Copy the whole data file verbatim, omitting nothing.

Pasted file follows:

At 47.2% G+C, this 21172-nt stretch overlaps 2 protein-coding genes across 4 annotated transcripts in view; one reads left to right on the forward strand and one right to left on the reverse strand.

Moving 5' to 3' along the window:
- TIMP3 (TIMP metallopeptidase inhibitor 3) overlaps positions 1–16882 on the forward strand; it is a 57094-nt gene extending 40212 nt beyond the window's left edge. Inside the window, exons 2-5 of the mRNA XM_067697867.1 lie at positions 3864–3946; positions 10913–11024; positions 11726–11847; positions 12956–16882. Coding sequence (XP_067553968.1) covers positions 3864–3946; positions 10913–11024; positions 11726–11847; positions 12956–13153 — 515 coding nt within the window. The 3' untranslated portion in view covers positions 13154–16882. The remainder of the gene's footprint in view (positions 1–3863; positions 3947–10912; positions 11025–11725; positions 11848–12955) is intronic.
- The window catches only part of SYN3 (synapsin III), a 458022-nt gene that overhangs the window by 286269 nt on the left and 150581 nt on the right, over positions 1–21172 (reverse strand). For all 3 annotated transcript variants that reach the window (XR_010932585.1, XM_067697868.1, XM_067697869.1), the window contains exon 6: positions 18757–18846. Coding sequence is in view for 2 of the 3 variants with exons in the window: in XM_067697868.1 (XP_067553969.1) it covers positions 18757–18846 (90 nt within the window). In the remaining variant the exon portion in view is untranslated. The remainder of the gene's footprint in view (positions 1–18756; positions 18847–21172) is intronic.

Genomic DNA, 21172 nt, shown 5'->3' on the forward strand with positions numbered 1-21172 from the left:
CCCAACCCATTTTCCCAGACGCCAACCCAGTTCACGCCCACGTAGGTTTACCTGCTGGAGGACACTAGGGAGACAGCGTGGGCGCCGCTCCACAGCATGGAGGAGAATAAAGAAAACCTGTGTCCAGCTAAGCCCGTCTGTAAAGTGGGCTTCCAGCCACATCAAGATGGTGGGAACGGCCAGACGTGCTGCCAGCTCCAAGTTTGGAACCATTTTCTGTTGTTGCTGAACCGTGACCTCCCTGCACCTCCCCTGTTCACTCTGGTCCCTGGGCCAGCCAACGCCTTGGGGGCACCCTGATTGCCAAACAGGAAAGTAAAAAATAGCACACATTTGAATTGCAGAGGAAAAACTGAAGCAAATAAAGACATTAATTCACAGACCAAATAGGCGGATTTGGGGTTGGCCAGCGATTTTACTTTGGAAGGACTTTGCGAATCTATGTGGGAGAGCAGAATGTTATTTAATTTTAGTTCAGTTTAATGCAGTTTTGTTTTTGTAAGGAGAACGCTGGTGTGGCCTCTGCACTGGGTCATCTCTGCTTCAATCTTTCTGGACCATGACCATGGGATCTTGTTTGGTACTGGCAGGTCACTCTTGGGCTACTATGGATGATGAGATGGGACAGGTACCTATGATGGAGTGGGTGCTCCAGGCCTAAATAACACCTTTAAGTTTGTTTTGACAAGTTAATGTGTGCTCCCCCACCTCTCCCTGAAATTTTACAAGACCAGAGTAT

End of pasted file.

At 47.2% G+C, this 21172-nt stretch overlaps 2 protein-coding genes across 4 annotated transcripts in view; one reads left to right on the forward strand and one right to left on the reverse strand.

Moving 5' to 3' along the window:
- TIMP3 (TIMP metallopeptidase inhibitor 3) overlaps positions 1–16882 on the forward strand; it is a 57094-nt gene extending 40212 nt beyond the window's left edge. Inside the window, exons 2-5 of the mRNA XM_067697867.1 lie at positions 3864–3946; positions 10913–11024; positions 11726–11847; positions 12956–16882. Coding sequence (XP_067553968.1) covers positions 3864–3946; positions 10913–11024; positions 11726–11847; positions 12956–13153 — 515 coding nt within the window. The 3' untranslated portion in view covers positions 13154–16882. The remainder of the gene's footprint in view (positions 1–3863; positions 3947–10912; positions 11025–11725; positions 11848–12955) is intronic.
- The window catches only part of SYN3 (synapsin III), a 458022-nt gene that overhangs the window by 286269 nt on the left and 150581 nt on the right, over positions 1–21172 (reverse strand). For all 3 annotated transcript variants that reach the window (XR_010932585.1, XM_067697868.1, XM_067697869.1), the window contains exon 6: positions 18757–18846. Coding sequence is in view for 2 of the 3 variants with exons in the window: in XM_067697868.1 (XP_067553969.1) it covers positions 18757–18846 (90 nt within the window). In the remaining variant the exon portion in view is untranslated. The remainder of the gene's footprint in view (positions 1–18756; positions 18847–21172) is intronic.

Genomic DNA, 21172 nt, shown 5'->3' on the forward strand with positions numbered 1-21172 from the left:
CCCAACCCATTTTCCCAGACGCCAACCCAGTTCACGCCCACGTAGGTTTACCTGCTGGAGGACACTAGGGAGACAGCGTGGGCGCCGCTCCACAGCATGGAGGAGAATAAAGAAAACCTGTGTCCAGCTAAGCCCGTCTGTAAAGTGGGCTTCCAGCCACATCAAGATGGTGGGAACGGCCAGACGTGCTGCCAGCTCCAAGTTTGGAACCATTTTCTGTTGTTGCTGAACCGTGACCTCCCTGCACCTCCCCTGTTCACTCTGGTCCCTGGGCCAGCCAACGCCTTGGGGGCACCCTGATTGCCAAACAGGAAAGTAAAAAATAGCACACATTTGAATTGCAGAGGAAAAACTGAAGCAAATAAAGACATTAATTCACAGACCAAATAGGCGGATTTGGGGTTGGCCAGCGATTTTACTTTGGAAGGACTTTGCGAATCTATGTGGGAGAGCAGAATGTTATTTAATTTTAGTTCAGTTTAATGCAGTTTTGTTTTTGTAAGGAGAACGCTGGTGTGGCCTCTGCACTGGGTCATCTCTGCTTCAATCTTTCTGGACCATGACCATGGGATCTTGTTTGGTACTGGCAGGTCACTCTTGGGCTACTATGGATGATGAGATGGGACAGGTACCTATGATGGAGTGGGTGCTCCAGGCCTAAATAACACCTTTAAGTTTGTTTTGACAAGTTAATGTGTGCTCCCCCACCTCTCCCTGAAATTTTACAAGACCAGAGTAT